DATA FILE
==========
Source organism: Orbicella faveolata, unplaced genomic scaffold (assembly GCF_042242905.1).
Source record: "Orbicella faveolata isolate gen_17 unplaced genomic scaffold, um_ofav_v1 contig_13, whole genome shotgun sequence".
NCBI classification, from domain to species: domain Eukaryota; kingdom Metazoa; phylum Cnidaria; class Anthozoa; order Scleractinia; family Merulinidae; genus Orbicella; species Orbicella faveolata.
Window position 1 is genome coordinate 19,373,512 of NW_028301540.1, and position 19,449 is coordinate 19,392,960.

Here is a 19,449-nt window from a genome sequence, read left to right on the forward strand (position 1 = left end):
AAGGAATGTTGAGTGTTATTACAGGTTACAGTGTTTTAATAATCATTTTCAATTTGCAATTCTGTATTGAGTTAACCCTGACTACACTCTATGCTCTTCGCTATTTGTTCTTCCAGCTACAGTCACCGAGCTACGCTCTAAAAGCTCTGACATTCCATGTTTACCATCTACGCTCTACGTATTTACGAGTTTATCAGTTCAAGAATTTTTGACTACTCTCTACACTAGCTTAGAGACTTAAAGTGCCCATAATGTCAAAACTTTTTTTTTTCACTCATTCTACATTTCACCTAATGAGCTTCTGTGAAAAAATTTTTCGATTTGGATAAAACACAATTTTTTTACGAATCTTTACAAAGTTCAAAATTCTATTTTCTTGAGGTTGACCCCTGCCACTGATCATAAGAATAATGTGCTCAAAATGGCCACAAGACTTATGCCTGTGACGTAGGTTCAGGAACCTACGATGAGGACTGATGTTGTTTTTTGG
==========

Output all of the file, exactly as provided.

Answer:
Source organism: Orbicella faveolata, unplaced genomic scaffold (assembly GCF_042242905.1).
Source record: "Orbicella faveolata isolate gen_17 unplaced genomic scaffold, um_ofav_v1 contig_13, whole genome shotgun sequence".
NCBI classification, from domain to species: domain Eukaryota; kingdom Metazoa; phylum Cnidaria; class Anthozoa; order Scleractinia; family Merulinidae; genus Orbicella; species Orbicella faveolata.
Window position 1 is genome coordinate 19,373,512 of NW_028301540.1, and position 19,449 is coordinate 19,392,960.

Here is a 19,449-nt window from a genome sequence, read left to right on the forward strand (position 1 = left end):
AAGGAATGTTGAGTGTTATTACAGGTTACAGTGTTTTAATAATCATTTTCAATTTGCAATTCTGTATTGAGTTAACCCTGACTACACTCTATGCTCTTCGCTATTTGTTCTTCCAGCTACAGTCACCGAGCTACGCTCTAAAAGCTCTGACATTCCATGTTTACCATCTACGCTCTACGTATTTACGAGTTTATCAGTTCAAGAATTTTTGACTACTCTCTACACTAGCTTAGAGACTTAAAGTGCCCATAATGTCAAAACTTTTTTTTTTCACTCATTCTACATTTCACCTAATGAGCTTCTGTGAAAAAATTTTTCGATTTGGATAAAACACAATTTTTTTACGAATCTTTACAAAGTTCAAAATTCTATTTTCTTGAGGTTGACCCCTGCCACTGATCATAAGAATAATGTGCTCAAAATGGCCACAAGACTTATGCCTGTGACGTAGGTTCAGGAACCTACGATGAGGACTGATGTTGTTTTTTGG